Five-day-a-week syndicated revival of one of Goodson-Todman's most durable and longest-lived formats: A celebrity panel determines which of three contestants is the actual person associated with a given story.
"I've Got a Secret" debuted on the heels of the successful "What's My Line?" Though "Secret" had somewhat similar rules, there were other elements that gave the show its own distinctive ... See full summary »
Classic game show in which a person of some notoriety and two impostors try to match wits with a panel of four celebrities. The object of the game is to try to fool the celebrities into ... See full summary »
Contestants with unusual occupations were interviewed by the panelists. Only questions that could be answered with a "yes" or "no" were allowed. At the conclusion of the questioning, the panelists attempted to guess the contestants occupation. There was also a "mystery guest", usually a famous person; the panelists had to wear masks when questioning this person and the guest usually disguised his/her voice. Written by
J.E. McKillop <firstname.lastname@example.org>
Dorothy Kilgallen was the mystery guest on the February 5, 1961 telecast. She had been hospitalized and missed the previous two broadcasts. Newspaper reports of the time revealed nothing about her condition, nor was it discussed on-air. In 1976 her personal chauffeur, Roosevelt Zanders, revealed that he had driven Kilgallen from New York to Washington during a blizzard so she could report on the JFK inaugural festivities for her newspaper. Immediately after the new president was sworn in (January 20, 1961), Zanders drove Kilgallen directly to a New York hospital. Asked by a biographer (in 1976) if his client's condition was alcohol-related, Zanders replied, "I don't say 'drunk.' One of the things that brought it about was having one or two drinks and not eating. Her system ran down that way." On February 5, 1961, with Bennett Cerf on vacation, Arlene Francis went on live TV assuming Kilgallen was still in the hospital only to discover that she was the mystery guest. During an earlier absence from What's My Line? (1950) in 1958, Kilgallen had reportedly suffered (according to a newspaper wire service) from "exhaustion and anemia." When she missed several shows in 1965, John Daly said on-air that she had injured herself tripping on a rug. She returned to the show with her arm in a sling and then appeared on every telecast for six months, including a live appearance on the night of her death. See more »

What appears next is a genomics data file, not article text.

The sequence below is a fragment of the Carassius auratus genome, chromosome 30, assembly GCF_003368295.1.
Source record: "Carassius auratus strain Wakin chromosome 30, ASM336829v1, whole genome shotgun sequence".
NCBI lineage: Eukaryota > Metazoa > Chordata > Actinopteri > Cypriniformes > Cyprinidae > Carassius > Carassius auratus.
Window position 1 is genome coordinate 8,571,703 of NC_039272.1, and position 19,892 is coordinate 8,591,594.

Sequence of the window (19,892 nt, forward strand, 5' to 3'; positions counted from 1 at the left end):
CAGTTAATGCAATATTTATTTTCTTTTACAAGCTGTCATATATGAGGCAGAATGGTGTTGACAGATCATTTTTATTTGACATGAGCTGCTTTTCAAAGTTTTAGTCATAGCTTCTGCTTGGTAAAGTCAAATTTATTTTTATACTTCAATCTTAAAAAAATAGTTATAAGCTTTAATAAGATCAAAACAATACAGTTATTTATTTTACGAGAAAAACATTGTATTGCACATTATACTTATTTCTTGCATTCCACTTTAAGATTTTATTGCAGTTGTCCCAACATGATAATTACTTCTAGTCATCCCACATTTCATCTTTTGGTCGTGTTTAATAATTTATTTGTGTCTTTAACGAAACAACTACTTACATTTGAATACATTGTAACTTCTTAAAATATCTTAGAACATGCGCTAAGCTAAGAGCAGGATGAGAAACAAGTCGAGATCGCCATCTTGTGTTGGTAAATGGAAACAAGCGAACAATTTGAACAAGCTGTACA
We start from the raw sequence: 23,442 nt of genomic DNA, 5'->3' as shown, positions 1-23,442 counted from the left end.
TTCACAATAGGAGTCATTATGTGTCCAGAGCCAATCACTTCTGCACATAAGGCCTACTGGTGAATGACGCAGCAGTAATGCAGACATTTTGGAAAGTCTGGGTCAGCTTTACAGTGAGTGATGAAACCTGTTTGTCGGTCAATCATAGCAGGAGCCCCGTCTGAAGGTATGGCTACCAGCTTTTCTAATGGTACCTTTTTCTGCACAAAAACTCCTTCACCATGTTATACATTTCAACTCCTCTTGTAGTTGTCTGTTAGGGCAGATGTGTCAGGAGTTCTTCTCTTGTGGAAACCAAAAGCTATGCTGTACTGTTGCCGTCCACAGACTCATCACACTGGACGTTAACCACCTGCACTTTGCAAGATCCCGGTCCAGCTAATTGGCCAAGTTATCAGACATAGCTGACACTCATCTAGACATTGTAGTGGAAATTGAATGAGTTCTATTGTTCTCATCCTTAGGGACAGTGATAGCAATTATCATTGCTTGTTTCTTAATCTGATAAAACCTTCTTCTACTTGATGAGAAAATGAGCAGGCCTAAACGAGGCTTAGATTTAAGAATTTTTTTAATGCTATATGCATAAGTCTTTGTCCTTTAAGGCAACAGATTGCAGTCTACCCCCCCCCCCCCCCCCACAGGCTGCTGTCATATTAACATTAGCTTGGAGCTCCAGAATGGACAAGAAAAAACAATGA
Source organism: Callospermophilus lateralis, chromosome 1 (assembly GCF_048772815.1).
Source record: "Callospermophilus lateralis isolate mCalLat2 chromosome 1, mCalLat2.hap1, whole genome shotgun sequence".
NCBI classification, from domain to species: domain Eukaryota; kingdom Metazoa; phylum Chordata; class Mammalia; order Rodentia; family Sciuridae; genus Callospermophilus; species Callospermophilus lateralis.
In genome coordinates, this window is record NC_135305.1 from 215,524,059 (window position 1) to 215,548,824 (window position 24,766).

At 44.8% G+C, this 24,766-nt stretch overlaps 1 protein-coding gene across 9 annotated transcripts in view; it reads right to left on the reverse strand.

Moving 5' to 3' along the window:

The uncredited announcer introduced the first panelist, sometimes the left-most, sometimes the right-most. Beginning with the first panelist, each panelist then introduced the person to his/her left or right, depending upon the first panelist's position. The fourth panelist then introduced moderator John Daly. See more »
This is my favorite game show...enjoyed as a child and more so as an adult!
I watched "What's My Line" as a child and am grateful for the chance to see the series again as part of the Game Show Network's current lineup (as of January 2003). This particular show is wonderful in all it's incarnations, though I really enjoy the "early years" from 1951 thru 1967. Besides the fun of guessing the contestants' occupations, it's a joy to listen to the humorous banter of the 4 panelists and the host John Charles Daily. The special guests add an entertaining and historical aspect to the show, as so many of the guests have long since passed away. Though I like many game shows, "What's My Line" will long remain my favorite...and one of the reasons I enjoy the late night hours lately! Check it out before the Game Show Networks revamps their lineup!
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